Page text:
Like anyone who works with their hands, cybersecurity experts need the right tools for the job. As we’ll see in this blog and the series to follow, cloud-based threats need cloud native tools to combat them. Traditional security tools don’t provide the same level of functionality in the cloud as they do on premises.
According to GlobeNewswire, 82% of respondents to a 2020 study said their tools either provided limited functionality in the cloud or didn’t work at all. How is cloud security different, and what needs to be done to implement it?
These questions are critical because businesses are migrating their workloads to the cloud more and more. Almost a quarter of respondents to a May 2020 survey expected to move all of their applications to the cloud over the next 12 months. In addition, 68% of chief information officers (CIOs) considered “migrating to the public cloud and/or expanding private cloud” to be their top IT spending driver in 2020.
Common Myths About Cloud Native Tools
Despite the eagerness for migrating to the cloud, many organizations don’t completely understand the process of doing so. Approximately one-third (32%) of respondents surveyed consider migrating security tools to the cloud to be too difficult or too risky. Even so, nearly half (46%) of respondents say they would rather migrate on-premise products to the cloud rather than replace them with cloud security tools.
But since classic tools don’t cut it, that’s getting cloud protection all wrong.
Traditional Network Security Versus Cloud Security
Protecting the cloud is different from protecting on-premises data by nature. With the latter, the enterprise has sole responsibility for defense. They own the base IT landscape. This means they must put physical controls in place to prevent malicious actors from gaining access to their data center(s).
This full control means organizations can configure their systems and networks in any way they like. That has its pros and cons. In an effort to protect the resulting network layers, they could end up investing in disjointed and costly tools. They could also find themselves paying for more employees or external consultants who have the expertise to deploy those tools and keep their data safe.
On the other hand, the enterprise doesn’t have complete control over their defenses in the cloud. They’re bound by the shared responsibility model. We’ll talk about this more later, but for now the key is that it requires a partnership with an outside provider. That cloud service provider (CSP) protects the infrastructure that runs the services in its cloud. Meanwhile, it’s up to each enterprise to put defensive controls in place that secure their infrastructure configurations, applications and/or data.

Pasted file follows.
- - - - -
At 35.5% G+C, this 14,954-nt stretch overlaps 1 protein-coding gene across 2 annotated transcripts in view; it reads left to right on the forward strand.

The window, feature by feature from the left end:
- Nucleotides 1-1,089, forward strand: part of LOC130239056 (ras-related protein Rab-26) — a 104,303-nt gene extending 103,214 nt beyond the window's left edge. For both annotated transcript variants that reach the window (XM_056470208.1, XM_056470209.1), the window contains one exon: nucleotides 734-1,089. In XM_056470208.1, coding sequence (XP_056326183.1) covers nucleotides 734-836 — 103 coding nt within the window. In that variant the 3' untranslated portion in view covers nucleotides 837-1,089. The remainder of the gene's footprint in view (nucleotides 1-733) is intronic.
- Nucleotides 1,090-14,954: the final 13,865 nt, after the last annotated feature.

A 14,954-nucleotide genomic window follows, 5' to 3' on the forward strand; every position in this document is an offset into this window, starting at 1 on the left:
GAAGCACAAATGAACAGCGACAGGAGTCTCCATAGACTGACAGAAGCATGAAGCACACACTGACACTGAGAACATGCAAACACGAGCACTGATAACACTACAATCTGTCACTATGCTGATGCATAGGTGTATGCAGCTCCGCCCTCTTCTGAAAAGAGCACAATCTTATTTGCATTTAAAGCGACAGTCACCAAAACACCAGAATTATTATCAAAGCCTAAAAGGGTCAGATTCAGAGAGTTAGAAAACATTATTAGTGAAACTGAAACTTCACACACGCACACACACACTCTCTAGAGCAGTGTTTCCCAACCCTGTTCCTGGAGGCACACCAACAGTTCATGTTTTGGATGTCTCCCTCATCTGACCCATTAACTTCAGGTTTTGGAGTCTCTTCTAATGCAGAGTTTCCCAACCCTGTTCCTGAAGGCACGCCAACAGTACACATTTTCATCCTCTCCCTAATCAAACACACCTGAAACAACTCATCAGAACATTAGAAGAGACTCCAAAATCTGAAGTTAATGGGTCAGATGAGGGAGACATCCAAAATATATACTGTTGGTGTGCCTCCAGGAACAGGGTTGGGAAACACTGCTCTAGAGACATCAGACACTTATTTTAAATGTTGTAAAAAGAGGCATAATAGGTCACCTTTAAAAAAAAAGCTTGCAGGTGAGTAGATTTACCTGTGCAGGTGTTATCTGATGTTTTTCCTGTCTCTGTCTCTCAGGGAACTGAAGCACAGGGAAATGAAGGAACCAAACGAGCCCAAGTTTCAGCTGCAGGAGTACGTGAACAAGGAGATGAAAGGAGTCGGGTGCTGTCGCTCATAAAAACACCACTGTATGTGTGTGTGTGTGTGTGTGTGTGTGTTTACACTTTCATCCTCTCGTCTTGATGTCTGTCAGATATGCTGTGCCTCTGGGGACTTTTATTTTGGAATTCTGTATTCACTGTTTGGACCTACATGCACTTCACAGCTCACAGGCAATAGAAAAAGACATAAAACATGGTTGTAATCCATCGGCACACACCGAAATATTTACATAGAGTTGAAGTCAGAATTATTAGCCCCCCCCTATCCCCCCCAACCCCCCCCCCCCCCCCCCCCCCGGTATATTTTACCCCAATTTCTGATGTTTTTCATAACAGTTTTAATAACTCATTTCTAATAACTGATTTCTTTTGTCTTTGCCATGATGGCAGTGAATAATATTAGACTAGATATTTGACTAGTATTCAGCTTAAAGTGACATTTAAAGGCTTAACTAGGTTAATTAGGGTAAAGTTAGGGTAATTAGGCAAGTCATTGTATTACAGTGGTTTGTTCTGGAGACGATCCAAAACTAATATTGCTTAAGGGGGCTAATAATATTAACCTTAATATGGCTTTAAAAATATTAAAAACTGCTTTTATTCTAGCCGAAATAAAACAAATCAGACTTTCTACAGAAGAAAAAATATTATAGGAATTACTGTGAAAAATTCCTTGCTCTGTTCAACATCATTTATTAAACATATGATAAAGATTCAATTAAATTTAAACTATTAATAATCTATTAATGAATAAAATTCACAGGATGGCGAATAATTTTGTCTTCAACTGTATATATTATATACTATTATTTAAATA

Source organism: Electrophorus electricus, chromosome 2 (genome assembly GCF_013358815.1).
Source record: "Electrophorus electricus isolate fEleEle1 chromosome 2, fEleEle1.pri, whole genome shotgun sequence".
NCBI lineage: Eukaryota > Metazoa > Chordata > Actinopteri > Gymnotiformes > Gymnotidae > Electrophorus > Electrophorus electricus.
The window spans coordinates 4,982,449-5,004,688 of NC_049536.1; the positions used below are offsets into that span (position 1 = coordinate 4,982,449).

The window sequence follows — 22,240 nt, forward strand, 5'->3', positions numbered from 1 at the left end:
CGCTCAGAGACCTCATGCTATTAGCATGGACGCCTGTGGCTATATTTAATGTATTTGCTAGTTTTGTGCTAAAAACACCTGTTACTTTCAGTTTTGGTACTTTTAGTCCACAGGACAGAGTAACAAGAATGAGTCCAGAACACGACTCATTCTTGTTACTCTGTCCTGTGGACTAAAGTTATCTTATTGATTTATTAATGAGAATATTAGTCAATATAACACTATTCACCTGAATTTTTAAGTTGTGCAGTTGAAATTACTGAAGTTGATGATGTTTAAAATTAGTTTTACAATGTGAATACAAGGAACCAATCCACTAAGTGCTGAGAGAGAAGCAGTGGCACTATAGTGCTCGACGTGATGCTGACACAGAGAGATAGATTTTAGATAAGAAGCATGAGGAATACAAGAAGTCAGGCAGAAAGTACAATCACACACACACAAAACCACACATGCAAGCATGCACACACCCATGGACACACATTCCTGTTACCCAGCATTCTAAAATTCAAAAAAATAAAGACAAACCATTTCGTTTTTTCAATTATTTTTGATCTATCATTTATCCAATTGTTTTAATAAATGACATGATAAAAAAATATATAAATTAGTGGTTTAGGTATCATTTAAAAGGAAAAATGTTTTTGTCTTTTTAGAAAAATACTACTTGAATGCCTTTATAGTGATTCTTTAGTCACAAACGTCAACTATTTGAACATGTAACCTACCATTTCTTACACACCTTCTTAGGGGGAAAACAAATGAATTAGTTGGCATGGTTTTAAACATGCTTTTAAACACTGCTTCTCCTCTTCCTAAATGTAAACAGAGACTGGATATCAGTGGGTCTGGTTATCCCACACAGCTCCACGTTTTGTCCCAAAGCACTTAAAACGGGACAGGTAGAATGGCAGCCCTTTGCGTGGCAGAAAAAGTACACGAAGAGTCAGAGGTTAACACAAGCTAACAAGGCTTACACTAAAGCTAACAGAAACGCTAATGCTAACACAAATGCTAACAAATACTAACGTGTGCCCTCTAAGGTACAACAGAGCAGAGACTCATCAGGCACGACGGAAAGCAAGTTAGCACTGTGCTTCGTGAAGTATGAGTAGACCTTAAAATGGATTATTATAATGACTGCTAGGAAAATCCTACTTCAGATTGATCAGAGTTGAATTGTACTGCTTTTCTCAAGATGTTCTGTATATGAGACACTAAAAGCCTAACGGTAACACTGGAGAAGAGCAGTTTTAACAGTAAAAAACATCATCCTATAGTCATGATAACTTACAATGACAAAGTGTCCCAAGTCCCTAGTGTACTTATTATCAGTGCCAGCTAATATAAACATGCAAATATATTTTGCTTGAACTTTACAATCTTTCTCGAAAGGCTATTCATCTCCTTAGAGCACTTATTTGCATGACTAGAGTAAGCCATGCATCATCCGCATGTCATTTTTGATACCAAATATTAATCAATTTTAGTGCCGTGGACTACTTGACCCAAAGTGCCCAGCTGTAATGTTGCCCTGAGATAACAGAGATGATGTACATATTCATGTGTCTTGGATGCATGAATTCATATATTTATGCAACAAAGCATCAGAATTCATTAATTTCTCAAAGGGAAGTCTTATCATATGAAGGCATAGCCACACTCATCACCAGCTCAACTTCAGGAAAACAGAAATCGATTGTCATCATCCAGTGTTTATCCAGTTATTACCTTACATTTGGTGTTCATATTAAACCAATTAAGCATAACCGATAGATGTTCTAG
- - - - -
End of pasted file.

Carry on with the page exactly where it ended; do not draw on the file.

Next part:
Knowing what’s required of each group under the shared responsibility model and where cloud native tools fall can be confusing. A 2020 study found just eight percent of respondents fully understood this model across all cloud services — down from 18% a year earlier. As a result, organizations might miss out on some cloud native tools, such as application programming interface-driven automation and specialized security options, that they might not find for their on-premises assets They might also overlook their duties, such as the need to find a trusted provider that allows for compliance with relevant rules.
Fighting Cloud-Based Threats With Cloud Native Tools
Enterprise can’t achieve good defense in the cloud using only classic tools. Many of those tools don’t work in cloud landscapes. Also, they assume a level of control that enterprise doesn’t have in the cloud. That’s why they need to turn to native cloud security tools.
It’s a bit more nuanced than that, however. You can’t choose just any cloud-based solution. You need to fully understand your defense needs.
To help in that regard, the next blog post in this series will provide some background on the shared responsibility model. We’ll discuss how defensive roles vary depending on what cloud deployment model you’re using. As we’ll find out, you can then discover a cloud-based security solution that works for you.
David Bisson is an infosec news junkie and security journalist. He works as Contributing Editor for Graham Cluley Security News and Associate Editor for Trip...